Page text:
Hello everyone I am new to this page but have used it on the last 2 model T I have built. I am having a weird problem with the one I am currently getting drivable for a customer of mine. When you push the pedal to go forward it goes reverse, when I push the reverse pedal it goes low gear? How is that possible? This engine and trans did get gone threw at some point in the last 30 years. Engine runs fine. Could something be going on with the triple gears in the transmission? Or somehow a band adjustment? Thank you very much any input is appreciated.
Have you been into the rear end? Wouldn't be the first time someone put the ring gear on the wrong side.
Rear axle is assembled backwards. Ring gear on the wrong side.
I have not been into the rear end at all. That makes perfect sense. Thank you both very much. I have manuals but have not been into the rear end. Is it pretty straight forward to take apart and flip it around?
Ring gear in backwards. Happened many times back in the day. Pull the rear end apart and reassemble correctly with bronze washers. Get the MTFCA manual on the job.
Yes, assuming everything else is o.k., it's easy to flip the insides around.
If the rear end is actually backward, which I think it is, it would also run backward in high gear. Probably best to make this check with the wheels on jack stands. It wouldn't be safe to drive backward in high.
The only way that the car can go forward with the transmission in reverse and vice-versa is if the rear end was put together wrong. It's not difficult to put the rear axle together correctly but, I would suggest that you fully rebuild it while it's apart because more than likely there are several worn out parts.
The innards inside the housings are a unit..both axles and diff. carrier. Easy to swap over into the left housing goes the ring gear.
My bench mount is marked in event of a Senior Moment.
Travis I agree but easily checked pull the diff plug if you blocked by a medal disc it's backwards if you see diff case it something else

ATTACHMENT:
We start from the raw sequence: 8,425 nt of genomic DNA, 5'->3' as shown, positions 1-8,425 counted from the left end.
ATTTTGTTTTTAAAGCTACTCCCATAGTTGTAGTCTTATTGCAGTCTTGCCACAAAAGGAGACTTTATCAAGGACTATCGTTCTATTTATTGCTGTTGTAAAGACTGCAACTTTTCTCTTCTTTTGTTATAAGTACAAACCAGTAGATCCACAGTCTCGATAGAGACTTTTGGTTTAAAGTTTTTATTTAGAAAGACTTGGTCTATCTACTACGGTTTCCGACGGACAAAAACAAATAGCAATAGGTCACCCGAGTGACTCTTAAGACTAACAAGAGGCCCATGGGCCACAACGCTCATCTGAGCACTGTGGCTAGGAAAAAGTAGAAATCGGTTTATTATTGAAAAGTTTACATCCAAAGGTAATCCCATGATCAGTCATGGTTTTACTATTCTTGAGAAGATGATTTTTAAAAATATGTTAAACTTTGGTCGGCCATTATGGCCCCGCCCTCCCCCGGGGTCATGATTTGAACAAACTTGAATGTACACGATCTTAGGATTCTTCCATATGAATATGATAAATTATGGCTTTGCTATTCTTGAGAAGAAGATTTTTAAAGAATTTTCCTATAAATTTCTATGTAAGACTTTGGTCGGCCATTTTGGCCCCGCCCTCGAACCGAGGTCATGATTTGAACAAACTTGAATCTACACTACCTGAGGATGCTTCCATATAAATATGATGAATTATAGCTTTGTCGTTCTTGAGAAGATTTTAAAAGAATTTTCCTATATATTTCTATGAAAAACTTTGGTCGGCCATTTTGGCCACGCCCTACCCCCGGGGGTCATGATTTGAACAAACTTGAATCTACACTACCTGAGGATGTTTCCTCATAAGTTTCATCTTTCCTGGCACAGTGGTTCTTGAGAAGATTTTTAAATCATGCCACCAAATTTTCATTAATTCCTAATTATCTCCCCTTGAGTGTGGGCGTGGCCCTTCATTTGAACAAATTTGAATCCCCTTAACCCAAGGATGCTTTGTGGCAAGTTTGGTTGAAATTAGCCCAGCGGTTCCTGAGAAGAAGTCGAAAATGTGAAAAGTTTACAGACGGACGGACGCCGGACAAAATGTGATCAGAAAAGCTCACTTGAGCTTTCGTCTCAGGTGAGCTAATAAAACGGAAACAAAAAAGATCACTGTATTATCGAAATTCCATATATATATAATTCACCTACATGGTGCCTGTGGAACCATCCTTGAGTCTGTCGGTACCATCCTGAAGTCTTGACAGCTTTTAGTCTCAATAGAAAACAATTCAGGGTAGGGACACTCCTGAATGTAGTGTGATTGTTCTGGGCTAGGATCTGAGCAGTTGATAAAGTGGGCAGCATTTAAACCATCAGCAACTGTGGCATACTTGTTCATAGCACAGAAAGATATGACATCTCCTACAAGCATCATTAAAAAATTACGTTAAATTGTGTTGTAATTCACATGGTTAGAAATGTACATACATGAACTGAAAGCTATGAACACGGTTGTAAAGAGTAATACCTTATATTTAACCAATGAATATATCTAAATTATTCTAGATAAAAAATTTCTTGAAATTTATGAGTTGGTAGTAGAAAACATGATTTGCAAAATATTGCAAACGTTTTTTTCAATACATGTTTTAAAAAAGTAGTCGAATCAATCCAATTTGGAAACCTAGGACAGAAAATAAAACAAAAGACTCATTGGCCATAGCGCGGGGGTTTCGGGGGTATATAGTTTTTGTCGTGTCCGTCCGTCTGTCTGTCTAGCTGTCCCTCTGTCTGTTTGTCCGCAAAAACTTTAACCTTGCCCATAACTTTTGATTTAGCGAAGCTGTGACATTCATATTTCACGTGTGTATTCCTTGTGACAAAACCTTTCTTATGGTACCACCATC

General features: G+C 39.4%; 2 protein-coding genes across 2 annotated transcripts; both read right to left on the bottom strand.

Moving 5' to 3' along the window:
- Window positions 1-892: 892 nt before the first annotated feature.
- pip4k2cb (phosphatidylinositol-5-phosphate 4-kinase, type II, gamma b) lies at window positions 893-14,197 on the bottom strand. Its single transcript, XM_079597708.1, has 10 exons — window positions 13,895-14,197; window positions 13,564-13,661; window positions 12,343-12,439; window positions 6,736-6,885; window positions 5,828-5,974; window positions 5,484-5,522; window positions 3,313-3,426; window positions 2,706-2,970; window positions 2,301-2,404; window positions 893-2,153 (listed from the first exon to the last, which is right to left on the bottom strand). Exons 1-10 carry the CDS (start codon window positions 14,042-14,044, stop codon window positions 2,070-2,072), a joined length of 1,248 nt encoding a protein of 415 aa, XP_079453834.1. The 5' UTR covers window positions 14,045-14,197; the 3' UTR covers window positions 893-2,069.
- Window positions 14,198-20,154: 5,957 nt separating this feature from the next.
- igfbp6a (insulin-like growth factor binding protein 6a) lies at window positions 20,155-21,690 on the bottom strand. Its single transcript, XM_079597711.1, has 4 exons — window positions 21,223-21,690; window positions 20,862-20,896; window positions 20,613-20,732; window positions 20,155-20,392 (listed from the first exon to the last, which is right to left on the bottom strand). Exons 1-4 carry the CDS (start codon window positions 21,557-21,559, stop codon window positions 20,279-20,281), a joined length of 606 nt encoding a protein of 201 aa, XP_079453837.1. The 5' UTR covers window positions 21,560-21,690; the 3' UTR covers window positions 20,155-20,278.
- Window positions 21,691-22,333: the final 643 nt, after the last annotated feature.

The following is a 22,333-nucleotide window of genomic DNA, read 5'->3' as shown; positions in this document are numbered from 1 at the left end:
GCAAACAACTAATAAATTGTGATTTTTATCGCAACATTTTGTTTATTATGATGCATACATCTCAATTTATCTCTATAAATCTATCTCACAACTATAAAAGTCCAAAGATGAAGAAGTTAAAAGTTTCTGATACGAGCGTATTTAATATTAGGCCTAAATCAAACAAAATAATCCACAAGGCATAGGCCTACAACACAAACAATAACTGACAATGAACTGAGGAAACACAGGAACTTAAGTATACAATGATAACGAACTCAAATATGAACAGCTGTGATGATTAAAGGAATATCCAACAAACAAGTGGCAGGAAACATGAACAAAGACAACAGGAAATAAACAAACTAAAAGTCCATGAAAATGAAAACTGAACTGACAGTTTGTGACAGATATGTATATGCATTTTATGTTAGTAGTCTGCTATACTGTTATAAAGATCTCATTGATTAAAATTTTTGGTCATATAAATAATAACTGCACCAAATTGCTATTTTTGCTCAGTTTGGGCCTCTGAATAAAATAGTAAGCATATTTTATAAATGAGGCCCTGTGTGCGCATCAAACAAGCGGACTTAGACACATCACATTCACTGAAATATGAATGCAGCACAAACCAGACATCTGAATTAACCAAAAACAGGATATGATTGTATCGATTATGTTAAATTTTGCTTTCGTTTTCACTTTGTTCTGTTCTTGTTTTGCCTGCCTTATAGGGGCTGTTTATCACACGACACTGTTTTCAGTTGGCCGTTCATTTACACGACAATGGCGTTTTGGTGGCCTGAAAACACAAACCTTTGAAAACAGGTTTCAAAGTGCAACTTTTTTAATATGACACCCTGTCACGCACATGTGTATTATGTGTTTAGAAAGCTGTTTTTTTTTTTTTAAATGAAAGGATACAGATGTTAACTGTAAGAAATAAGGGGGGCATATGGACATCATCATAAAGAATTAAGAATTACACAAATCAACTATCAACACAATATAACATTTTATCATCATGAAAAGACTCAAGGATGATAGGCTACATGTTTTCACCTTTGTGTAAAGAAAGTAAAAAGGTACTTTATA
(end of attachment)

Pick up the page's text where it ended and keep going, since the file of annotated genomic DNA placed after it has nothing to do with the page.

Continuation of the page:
When there's a 50-50 chance of putting something back together the same way it came apart, 85% of the time you will put it together WRONG.
I recall reading in a Model A magazine years ago about a publicity stunt two guys pulled in 1928 to promote the new Ford. They purposely switched the ring gear to the opposite side of the rear end of their roadster so that they had three speeds in reverse and one forward. Then they DROVE the car that way - backwards - from California to New York. In the late 1960's, a couple MAFCA members did the same thing with a restored '30-31 roadster to publicize the upcoming MAFCA convention that their club was hosting later that summer. Both stories appeared in old issues of "The Restorer".
I'm sure some enterprising Model T guys did the same thing "back in the day". Can you imagine backing up all the way across country (3000+ miles!), looking over your shoulder the whole time, just to get your picture in the newspaper with your name misspelled?
Marshall, the optimist
If not already done, replace the babbitt thrust washers with bronze replacements.
Yep, the rear axle put together backwards makes for a weird first drive. Don't ask how I know!
Not a hard fix, just takes some time and the rear spring can be a pain to reassemble.
Travis, if someone drove the car before you worked on it, they would know about the car going the wrong direction in low.
There was a posting some years back about a rear end being rebuilt. The owner ran into the front garage wall as he pressed in the reverse pedal.
That is a good assumption.
(Message edited by 6volt on February 17, 2016)
Bill, I think you meant to add your post to a different thread?
Aha! I saw your post in that split second before you edited it!
(Message edited by cudaman on February 17, 2016)
Shucks! Mark, you caught me!
I've always wondered who ended up with Laurel and Hardy's T.
One way to get a low mileage car. Just run it in reverse for a few thousand miles.